When it comes to putting labels on movements in fiction, the ‘New Weird’ has always been ill-defined, to the point where an anthology entitled ‘The New Weird’ devoted almost fifty pages to various critics discussing what they thought it was. For me, the label is exemplified by China Mieville’s New Crobuzon books: a fantastic urban in which many strange creatures and customs collide – and not the usual races like elves and dwarves, but lesser-known mythological beings and flat-out inventions. There’s a layer of grime over everything, as if the story is wallowing in the filfthy underbelly of fantasy. There are often grotesque distortions of the human body.
That’s the sort of thing I imagine, at least. You might say that’s a highly restrictive category of fiction I’ve just described, and I’d agree with you. If New Weird is ever going to be a useful category (and I suspect it’s five years too late for that) it would need to be a good more inclusive.
That being said, today’s story fits my definition perfectly.
Urban environment: check. The City of Thrills is an aborted geometry of narrow streets, decaying arcades and dim-lit porticos. A shambles of buildings lean simultaneously in all directions. The mangled brickwork and shoddy masonry interact as if by accident rather than design. Depictions of naked revellers, cosmic symbols and chimerical beasts adorn the lower portions of each edifice, adding an unexpected life and colour to the amplitude of disrepair. It is the custom of artists that inhabit the city to embellish its walls with expressions of beauty over uttermost states of dereliction.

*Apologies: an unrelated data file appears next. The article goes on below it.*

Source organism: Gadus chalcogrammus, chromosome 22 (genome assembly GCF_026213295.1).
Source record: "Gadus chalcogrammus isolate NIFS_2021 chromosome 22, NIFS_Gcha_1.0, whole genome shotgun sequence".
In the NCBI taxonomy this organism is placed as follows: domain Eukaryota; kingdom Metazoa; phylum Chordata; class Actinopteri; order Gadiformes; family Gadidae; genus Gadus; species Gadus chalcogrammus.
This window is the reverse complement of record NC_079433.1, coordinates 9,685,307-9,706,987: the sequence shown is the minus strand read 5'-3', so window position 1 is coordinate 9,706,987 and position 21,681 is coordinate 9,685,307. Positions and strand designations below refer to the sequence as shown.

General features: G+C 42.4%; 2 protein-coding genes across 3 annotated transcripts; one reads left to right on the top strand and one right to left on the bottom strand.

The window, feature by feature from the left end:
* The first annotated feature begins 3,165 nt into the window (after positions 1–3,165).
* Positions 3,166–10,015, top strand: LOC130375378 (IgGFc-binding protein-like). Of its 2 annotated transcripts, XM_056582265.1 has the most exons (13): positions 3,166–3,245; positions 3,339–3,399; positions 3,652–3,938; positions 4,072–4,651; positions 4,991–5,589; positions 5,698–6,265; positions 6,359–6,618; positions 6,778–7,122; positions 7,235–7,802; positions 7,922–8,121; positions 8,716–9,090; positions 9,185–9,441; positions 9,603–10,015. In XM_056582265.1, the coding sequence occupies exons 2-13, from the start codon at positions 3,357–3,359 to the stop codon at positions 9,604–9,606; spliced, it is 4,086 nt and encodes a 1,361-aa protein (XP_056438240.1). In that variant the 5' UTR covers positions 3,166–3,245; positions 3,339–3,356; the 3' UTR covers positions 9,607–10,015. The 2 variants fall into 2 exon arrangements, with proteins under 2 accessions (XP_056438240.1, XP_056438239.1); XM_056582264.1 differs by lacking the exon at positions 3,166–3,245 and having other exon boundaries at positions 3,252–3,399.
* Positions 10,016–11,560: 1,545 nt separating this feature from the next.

Many collisions of strange creatures and customs: check. The story focus flits from faction to faction, as multiple agencies with varying agendas get in each other’s way. Most memorable is Whorefrost, a man whose testicles produce lethally cold semen, who likes to disable his victims with an enormous iron phallus and then rape them to death – regardless of gender – by ejaculating. (Grotesque human distortion: check. Wallowing in filth: check.) He’s being hunted by a duo of masochistic lesbian warrior nuns called the Sisters of No Mercy, who have surprising charm in the way they use profanities.
Meanwhile there’s Gutter, a filth-encrusted cannibal named for his gutting knife, who drags around a churn filled with brine and his victims’ entrails. There’s the Salon of Catastrophists, who have recently undergone a schism over what the nature of the destruction of the universe will be. There’s the Light that Never Shines, a woman who wears the skins of humans and shadows, which she absorbs.
All of these are chasing each other through labyrinthine streets and lightless shells of buildings. The story is smeared with an indelible air of grime and dirty deeds in the dark. (Atmosphere of a seedy underbelly of fantasy: check.) It’s not something everyone would enjoy reading, but I think it succeeds very well at what it’s aiming for.
The Gutter Sees the Light that Never Shines by Alistair Rennie
Word count: 9,500
First published: The New Weird, edited by Ann VanderMeer & Jeff VanderMeer, 2008, Tachyon Publications